Life on Death Row
Posted April 22, 1998
RALEIGH — 44-year-old Wendell Flowers is scheduled to die at 2 a.m. tomorrow inside Raleigh's Central Prison.
Barring a last minute appeal, Wendell Flowers will soon move from a Central Prison holding cell to a gurney in North Carolina's death chamber to be executed by lethal injection.
Flowers is the first African American executed by our state since 1961, when Theodore Boykin died by lethal gas.
Death penalty opponents who will hold a vigil for Flowers call the scheduled execution racist.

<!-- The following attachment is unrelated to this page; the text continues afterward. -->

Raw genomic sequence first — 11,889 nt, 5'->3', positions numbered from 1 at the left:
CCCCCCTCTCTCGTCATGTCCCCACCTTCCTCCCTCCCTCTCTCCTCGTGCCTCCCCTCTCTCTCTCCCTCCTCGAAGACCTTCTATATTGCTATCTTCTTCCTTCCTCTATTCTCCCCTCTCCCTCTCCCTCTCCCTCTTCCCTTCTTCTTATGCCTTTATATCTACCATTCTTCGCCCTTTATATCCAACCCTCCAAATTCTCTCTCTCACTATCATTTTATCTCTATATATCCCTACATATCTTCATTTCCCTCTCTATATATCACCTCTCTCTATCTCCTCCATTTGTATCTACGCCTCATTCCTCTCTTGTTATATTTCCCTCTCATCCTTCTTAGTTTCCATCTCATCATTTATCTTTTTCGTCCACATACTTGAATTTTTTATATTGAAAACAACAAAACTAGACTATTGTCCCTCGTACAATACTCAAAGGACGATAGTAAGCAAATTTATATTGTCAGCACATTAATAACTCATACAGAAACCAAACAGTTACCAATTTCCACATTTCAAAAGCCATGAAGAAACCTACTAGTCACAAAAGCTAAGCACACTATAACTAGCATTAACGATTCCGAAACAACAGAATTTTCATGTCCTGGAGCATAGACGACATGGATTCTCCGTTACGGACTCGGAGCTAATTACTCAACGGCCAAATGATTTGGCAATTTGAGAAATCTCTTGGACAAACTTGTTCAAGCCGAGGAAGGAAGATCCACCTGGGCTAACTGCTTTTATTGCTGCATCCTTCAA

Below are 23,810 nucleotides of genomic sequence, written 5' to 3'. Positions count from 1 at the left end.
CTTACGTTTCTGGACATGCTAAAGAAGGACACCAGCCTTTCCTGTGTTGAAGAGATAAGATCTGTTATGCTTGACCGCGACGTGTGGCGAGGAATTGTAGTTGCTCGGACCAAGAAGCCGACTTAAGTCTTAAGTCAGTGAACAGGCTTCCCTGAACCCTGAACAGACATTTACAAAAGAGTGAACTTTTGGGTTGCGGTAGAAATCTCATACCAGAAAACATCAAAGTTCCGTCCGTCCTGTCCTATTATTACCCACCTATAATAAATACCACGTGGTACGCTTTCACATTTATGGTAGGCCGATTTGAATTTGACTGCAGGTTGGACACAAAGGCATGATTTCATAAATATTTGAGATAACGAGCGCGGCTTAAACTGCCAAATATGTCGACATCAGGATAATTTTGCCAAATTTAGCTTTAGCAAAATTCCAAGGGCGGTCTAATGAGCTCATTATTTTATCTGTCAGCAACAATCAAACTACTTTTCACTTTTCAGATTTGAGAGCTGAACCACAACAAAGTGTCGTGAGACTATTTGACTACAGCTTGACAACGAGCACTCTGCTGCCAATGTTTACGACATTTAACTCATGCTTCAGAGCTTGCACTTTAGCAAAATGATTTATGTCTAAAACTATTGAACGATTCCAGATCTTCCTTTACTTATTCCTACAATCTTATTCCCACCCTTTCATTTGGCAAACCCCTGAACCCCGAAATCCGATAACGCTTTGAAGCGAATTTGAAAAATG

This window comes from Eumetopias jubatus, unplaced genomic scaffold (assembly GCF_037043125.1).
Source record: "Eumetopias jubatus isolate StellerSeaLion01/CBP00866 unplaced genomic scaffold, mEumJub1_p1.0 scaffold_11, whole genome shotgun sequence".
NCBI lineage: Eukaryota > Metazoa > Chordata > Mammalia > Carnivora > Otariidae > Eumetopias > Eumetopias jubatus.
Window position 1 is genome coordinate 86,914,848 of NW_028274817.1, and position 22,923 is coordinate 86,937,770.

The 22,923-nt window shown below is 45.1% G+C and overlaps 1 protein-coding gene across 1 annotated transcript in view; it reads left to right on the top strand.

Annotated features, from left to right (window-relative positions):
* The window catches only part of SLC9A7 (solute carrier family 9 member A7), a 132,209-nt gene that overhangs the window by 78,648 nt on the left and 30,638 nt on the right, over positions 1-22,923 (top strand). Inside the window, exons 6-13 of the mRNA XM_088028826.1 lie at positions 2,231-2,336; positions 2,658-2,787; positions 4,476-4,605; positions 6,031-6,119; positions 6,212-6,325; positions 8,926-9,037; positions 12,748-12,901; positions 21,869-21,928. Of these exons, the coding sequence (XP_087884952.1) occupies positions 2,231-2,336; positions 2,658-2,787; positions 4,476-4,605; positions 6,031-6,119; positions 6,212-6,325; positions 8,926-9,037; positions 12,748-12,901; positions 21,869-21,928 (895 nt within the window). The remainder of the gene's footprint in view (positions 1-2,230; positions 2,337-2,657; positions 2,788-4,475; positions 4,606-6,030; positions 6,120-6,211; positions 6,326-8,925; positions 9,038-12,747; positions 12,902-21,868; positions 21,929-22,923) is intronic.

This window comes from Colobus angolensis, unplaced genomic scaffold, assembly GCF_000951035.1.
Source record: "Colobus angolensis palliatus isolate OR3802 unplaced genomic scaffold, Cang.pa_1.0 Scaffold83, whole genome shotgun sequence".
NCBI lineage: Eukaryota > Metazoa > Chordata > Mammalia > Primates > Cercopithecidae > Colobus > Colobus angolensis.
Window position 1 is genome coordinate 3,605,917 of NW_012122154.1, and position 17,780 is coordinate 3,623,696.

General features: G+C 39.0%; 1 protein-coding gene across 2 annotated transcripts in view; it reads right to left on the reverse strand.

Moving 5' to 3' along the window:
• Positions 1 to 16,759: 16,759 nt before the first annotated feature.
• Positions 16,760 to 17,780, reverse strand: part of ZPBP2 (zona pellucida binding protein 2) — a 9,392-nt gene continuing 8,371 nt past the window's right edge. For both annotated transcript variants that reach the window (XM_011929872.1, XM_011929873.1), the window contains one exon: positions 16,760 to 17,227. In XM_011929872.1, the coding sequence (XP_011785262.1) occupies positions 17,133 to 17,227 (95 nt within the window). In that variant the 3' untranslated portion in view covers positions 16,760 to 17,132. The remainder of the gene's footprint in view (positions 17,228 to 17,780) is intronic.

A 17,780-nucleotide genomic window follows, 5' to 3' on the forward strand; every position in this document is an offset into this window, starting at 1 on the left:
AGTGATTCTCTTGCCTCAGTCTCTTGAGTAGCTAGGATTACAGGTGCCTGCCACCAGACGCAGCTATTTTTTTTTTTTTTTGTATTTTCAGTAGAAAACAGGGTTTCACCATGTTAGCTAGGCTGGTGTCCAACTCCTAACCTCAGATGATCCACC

The group contends that while roughly a quarter of the state's overall population is minority, minorities make up nearly two-thirds of the people on our death row.
"The people on death row in the us are not like a cross section of people in the us. They tend to be poor people of color."
While minorities make up a majority of North Carolina's death row, they also make-up roughly two-thirds of the state's total prison population.
An expert on capital punishment at Duke University said that race is a factor in who is sentenced to die, but it's the race of the victim that tends to sway jurors to vote for death.
"If the victim in a murder case is white, then the defendant, whatever his race is, is more than four times as likely to get the death penalty than if the victim had been black."